Elizabeth Barton and Henry VIII

Elizabeth Barton was born in about 1506. Very little is known about her early life or family. Barton is unlikely to have received any sort of formal education during her childhood, and she was almost certainly illiterate. In 1525 she was a servant in the household of a certain Thomas Cobb, farm manager to Archbishop William Warham, at Goldwell House in the village of Aldington, some 20 miles from Canterbury.

Barton began to suffer from an unknown ailment. A friend, Edward Thwaites, later reported that in 1525 she became seriously ill. During this period of sickness and delirium she began to demonstrate supernatural abilities. This included predicting the death of a child. During her trances she made "various pronouncements on matters of religion, such as the seven deadly sins, the ten commandments, and the nature of heaven, hell, and purgatory."

In 1526 she entered St Sepulchre's Nunnery. Elizabeth had meetings with Edward Bocking, a monk at Christchurch Priory. According to contemporary sources a crowd of about 3,000 people attended one of the meetings where she told of her visions. As her fame spread she had meetings with Cardinal Thomas Wolsey, Archbishop William Warham, Bishop John Fisher and Thomas More.

Primary Sources
Elizabeth Barton
(Source 1) Illustration of Elizabeth Barton from David Hume's History of England (c. 1800)

(Source 2) Edward Thwaites, A Marvellous Work of Late Done at Court-of-Street (1527)

About the time of Easter, in the seventeenth year of the reign of Henry VIII, it happened a certain maiden named Elizabeth Barton... to be touched with a great infirmity in her body, which did ascend at diverse times up into her throat, and swelled greatly, during the time whereof she seemed to be in grievous pain, in so much as a man would have thought that she had suffered the pangs of death itself, until the disease descended and fell down into the body again.

Thus she continued by fits the space of seven months and more, and at the last, in the month of November (at which time a young child of her master's lay desperately sick in a cradle by her) she, being vexed with the former disease, asked (with great pangs and groaning) whether the child were yet departed this life or no; and when the women that attended upon them both in their sickness answered no, she replied that it should anon. Which word was no sooner uttered, but the child fetched a great sigh and withal the soul departed out of the body of it.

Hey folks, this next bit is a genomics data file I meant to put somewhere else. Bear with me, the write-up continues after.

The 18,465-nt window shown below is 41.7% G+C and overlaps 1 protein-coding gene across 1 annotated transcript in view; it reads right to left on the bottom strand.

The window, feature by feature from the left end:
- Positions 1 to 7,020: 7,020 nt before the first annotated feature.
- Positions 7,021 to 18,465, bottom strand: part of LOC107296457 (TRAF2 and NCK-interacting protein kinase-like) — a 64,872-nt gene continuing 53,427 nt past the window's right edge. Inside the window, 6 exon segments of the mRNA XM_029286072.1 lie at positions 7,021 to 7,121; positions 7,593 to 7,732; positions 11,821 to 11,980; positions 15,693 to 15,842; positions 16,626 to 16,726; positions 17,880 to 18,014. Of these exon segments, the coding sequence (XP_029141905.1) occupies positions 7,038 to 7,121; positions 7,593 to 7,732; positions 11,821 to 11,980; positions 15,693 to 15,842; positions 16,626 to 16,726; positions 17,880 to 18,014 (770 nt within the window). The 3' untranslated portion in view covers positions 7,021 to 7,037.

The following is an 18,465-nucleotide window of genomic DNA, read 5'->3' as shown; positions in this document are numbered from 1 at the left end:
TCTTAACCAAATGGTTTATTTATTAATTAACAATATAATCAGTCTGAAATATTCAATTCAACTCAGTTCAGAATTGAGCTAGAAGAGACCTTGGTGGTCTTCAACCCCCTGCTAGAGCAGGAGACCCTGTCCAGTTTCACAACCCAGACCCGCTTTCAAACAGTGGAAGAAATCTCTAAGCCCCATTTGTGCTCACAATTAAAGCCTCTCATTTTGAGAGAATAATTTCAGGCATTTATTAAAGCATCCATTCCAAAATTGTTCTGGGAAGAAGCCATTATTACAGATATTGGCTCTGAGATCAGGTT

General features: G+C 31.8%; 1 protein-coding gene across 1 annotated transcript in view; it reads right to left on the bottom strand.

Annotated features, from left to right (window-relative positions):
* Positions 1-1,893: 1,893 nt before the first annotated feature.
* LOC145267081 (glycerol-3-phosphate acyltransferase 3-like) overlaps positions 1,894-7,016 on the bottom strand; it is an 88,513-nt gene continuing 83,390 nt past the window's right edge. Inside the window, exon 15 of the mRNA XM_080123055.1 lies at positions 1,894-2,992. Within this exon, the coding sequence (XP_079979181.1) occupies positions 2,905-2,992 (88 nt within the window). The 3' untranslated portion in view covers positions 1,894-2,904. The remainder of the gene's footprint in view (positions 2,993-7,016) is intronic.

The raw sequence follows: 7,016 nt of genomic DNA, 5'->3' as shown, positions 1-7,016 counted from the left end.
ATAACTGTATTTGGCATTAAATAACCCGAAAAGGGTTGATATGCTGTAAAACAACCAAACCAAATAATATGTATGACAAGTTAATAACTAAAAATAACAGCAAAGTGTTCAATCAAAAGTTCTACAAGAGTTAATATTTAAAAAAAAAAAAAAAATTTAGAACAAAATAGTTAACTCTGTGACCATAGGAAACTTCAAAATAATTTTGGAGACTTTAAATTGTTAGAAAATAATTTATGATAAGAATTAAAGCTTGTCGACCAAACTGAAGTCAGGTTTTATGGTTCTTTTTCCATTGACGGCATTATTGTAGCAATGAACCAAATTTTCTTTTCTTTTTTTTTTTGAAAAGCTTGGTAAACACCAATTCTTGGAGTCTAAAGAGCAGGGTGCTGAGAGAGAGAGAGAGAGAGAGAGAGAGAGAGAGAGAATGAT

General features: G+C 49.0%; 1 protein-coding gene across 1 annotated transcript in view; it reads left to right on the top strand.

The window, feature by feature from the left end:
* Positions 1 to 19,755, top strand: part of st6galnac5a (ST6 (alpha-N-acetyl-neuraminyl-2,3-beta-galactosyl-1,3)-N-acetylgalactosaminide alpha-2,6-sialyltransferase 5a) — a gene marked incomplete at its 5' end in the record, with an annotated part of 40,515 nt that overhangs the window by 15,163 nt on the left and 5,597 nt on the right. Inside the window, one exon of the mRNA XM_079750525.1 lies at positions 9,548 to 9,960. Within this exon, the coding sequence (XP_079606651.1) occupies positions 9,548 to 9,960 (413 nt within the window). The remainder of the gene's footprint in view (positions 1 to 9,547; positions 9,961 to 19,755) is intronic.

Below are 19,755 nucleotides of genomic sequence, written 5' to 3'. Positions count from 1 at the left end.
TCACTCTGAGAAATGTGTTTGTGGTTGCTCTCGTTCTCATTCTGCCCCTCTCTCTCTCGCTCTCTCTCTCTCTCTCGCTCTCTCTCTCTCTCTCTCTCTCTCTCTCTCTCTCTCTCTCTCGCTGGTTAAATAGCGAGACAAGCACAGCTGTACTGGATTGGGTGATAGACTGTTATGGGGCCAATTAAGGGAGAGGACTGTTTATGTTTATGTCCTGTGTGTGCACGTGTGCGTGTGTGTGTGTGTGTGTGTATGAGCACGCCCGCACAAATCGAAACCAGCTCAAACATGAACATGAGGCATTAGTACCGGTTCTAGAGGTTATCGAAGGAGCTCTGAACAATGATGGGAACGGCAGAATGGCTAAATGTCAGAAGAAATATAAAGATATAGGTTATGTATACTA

(Source 3) Diane Watt, Elizabeth Barton : Oxford Dictionary of National Biography (2004-2014)

In the course of this period of sickness and delirium she began to demonstrate supernatural abilities, predicting the death of a child being nursed in a neighbouring bed. In the following weeks and months the condition from which she suffered, which may have been a form of epilepsy, manifested itself in seizures (both her body and her face became contorted), alternating with periods of paralysis. During her death-like trances she made various pronouncements on matters of religion, such as the seven deadly sins, the ten commandments, and the nature of heaven, hell, and purgatory. She spoke about the importance of the mass, pilgrimage, confession to priests, and prayer to the Virgin and the saints.

(Source 4) Thomas Cranmer, letter to Hugh Jenkyns describing seeing Elizabeth Barton in 1526.

It was a great miracle... that had been wrought in a maid by the power of God and our Lady... Her trance lasted... the space of three hours and more... Her face was wonderfully disfigured, her tongue hanging out... her eyes were... in a manner plucked out and laid upon her cheeks... a voice was heard... speaking within her belly, as it had been in a cask... her lips not greatly moving.... When her belly spoke about the joys of heaven... it was in a voice... so sweetly and so heavenly that every man was ravished with the hearing thereof... When she spoke of hell... it put the hearers in great fear.

(Source 5) Official record of the meeting between Henry VIII and Elizabeth Barton (October 1532)

She (Elizabeth Barton) had knowledge by revelation from God that God was highly displeased with our said Sovereign Lord (Henry VIII)... and in case he desisted not from his proceedings in the said divorce and separation but pursued the same and married again, that then within one month after such marriage he should no longer be king of this realm, and in the reputation of Almighty God should not be king one day nor one hour, and that he should die a villain's death, saying further that there was a root with three branches, and until they were plucked up it should never be merry in England, interpreting the root to be the late Lord Cardinal (Wolsey), and the first branch to be the king, our Sovereign Lord, the second the duke of Norfolk, (Thomas Howard) and the third to be the duke of Suffolk (Charles Brandon).